By Jennifer Michalowski
When a plant finds itself in too much shade, it redirects its resources to reach for light. Crop yield and root development stall as the plant focuses on growing taller, striving to rise above neighboring plants to access the sun.
“Shade avoidance is a vital survival strategy for an organism that depends on photosynthesis, but it is a problem for farmers,” says Cold Spring Harbor Laboratory (CSHL) Assistant Professor Ullas Pedmale. It limits the density at which growers can plant their crops, and thus, limits yields.
“Because of crowding, there is a competition for sunlight, so their only option is to grow taller,” says Pedmale. He adds: “The plants are putting all this energy in trying to grow taller, but now it’s at the expense of fruits that we depend on, biomass. It’s also at the expense of the roots, which don’t grow.”
Denser plant growth
Researchers have been studying plants’ shade response for decades in hopes of finding ways to help plants flourish at higher densities. Most of that research has focused on changes in stems and leaves, but Pedmale’s team wanted to know what happens underground when a plant is deprived of light. It is an urgent issue because plants without strong root systems are more vulnerable to droughts, flooding, and hurricanes – threats that are becoming more common due to climate change.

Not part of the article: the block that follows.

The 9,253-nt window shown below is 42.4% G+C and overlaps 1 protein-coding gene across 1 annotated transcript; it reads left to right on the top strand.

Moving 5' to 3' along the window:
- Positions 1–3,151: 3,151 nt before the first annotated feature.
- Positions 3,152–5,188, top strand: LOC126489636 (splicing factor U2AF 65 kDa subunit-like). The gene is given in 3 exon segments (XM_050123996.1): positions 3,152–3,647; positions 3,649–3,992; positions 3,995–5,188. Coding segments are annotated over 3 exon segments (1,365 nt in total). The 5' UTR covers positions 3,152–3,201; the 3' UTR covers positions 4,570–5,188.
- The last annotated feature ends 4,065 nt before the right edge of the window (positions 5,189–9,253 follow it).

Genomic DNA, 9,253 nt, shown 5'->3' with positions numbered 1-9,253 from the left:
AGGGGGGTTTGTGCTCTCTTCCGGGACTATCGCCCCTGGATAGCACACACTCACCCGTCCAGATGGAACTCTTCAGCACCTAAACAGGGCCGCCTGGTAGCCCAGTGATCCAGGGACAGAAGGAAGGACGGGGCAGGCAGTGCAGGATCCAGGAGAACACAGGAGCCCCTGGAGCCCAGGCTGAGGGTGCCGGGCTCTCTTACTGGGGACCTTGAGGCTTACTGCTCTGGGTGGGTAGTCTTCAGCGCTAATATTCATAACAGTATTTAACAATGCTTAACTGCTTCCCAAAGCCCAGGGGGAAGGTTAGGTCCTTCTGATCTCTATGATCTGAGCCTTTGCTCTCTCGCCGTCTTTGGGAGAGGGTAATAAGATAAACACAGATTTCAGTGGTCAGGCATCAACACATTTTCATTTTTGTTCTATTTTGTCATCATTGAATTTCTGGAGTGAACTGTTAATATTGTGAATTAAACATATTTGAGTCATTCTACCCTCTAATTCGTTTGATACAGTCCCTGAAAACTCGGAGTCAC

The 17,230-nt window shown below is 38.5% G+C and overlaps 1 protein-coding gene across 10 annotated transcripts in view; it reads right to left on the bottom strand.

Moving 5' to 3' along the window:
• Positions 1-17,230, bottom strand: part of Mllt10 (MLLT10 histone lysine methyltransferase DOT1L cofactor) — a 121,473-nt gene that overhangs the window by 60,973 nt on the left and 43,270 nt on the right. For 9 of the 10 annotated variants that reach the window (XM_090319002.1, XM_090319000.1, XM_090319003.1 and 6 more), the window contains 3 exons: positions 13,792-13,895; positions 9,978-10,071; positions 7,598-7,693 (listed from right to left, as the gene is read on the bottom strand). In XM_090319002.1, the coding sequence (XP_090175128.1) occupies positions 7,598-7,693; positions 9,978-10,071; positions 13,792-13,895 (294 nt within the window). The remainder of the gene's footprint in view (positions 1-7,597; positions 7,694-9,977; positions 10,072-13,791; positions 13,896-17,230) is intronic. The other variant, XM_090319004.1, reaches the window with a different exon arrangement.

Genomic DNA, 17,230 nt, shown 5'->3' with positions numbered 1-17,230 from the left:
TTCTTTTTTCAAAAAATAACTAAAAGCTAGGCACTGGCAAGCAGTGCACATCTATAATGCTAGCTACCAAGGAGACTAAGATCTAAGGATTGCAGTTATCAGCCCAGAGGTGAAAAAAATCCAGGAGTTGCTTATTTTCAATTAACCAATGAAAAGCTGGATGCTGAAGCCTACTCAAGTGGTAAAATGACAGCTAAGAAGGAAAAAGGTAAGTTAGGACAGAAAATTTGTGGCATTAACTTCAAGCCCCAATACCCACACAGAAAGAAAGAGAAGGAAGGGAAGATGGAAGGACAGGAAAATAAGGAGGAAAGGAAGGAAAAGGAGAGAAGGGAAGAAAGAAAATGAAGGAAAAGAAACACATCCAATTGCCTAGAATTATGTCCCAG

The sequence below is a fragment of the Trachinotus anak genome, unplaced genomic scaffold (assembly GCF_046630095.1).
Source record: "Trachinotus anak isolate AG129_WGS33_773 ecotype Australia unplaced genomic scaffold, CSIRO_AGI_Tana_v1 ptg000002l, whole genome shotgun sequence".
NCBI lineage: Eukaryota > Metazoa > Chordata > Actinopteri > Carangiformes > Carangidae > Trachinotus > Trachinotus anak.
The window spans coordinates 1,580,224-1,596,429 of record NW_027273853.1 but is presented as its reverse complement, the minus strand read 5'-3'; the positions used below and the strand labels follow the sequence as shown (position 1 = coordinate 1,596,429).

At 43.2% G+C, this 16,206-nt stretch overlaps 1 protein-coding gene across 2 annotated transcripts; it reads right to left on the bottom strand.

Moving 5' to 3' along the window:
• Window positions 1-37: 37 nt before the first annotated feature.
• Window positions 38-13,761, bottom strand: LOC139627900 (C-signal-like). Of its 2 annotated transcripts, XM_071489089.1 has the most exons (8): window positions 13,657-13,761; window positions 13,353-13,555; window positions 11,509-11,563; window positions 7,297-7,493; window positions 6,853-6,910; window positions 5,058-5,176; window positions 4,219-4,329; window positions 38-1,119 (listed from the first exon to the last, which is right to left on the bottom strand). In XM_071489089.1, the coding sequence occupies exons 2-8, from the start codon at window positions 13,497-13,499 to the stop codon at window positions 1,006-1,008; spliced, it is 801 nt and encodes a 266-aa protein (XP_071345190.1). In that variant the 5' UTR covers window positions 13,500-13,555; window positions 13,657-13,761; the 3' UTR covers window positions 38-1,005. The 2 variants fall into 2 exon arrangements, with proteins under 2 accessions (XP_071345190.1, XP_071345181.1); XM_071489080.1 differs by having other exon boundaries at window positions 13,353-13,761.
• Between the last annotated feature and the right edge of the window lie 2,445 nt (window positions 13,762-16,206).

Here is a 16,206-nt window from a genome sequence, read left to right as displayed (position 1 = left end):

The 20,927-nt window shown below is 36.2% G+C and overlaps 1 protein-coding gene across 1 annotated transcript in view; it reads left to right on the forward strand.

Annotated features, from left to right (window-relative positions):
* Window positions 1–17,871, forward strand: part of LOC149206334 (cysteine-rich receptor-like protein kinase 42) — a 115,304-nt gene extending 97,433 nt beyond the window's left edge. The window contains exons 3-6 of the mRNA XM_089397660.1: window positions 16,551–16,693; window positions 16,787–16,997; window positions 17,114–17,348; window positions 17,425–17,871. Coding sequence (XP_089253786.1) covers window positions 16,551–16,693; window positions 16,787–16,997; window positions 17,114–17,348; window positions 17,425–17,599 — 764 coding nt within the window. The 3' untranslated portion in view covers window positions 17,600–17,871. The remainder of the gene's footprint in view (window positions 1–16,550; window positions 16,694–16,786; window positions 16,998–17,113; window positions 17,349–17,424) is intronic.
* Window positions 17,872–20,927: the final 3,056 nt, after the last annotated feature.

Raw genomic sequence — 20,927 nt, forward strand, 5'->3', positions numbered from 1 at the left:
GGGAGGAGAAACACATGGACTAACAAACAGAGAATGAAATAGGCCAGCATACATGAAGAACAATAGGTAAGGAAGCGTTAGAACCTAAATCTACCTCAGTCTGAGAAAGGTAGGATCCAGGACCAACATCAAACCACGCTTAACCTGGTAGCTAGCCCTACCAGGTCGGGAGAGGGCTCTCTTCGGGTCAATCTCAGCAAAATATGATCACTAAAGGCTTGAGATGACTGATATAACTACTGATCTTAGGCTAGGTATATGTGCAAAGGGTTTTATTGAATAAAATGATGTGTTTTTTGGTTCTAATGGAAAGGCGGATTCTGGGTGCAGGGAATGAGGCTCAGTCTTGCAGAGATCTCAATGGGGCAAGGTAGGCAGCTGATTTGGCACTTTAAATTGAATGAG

Using tomato plants and the model plant Arabidopsis, postdoctoral researcher Daniele Rosado and other members of Pedmale’s team compared the roots of seedlings grown in full unshaded light to the shorter, less developed roots of plants grown in shade. They found that hundreds of genes that plants use to respond to stress were switched on in the shade-grown plants, including dozens that encode proteins called WRKYs, which regulate gene expression.
To confirm that they limit root growth, Pedmale’s team engineered plants in which specific WRKY genes remained highly active, regardless of conditions. They found that plants with high levels of certain WRKY proteins grew the same stunted roots seen in shade-grown plants, even when provided with plenty of light. The plant’s stems, in contrast, grew at a normal rate. In addition, they discovered that the plant hormone ethylene (required for fruit ripening) may also be involved in roots’ shade response.
Pedmale hopes that revealing these proteins’ role in shade avoidance will help researchers develop better high-yielding plants: plants that can thrive under more crowded conditions, withstand extreme weather, and maybe even reduce global warming by pulling carbon dioxide out of the air and into extensive root systems.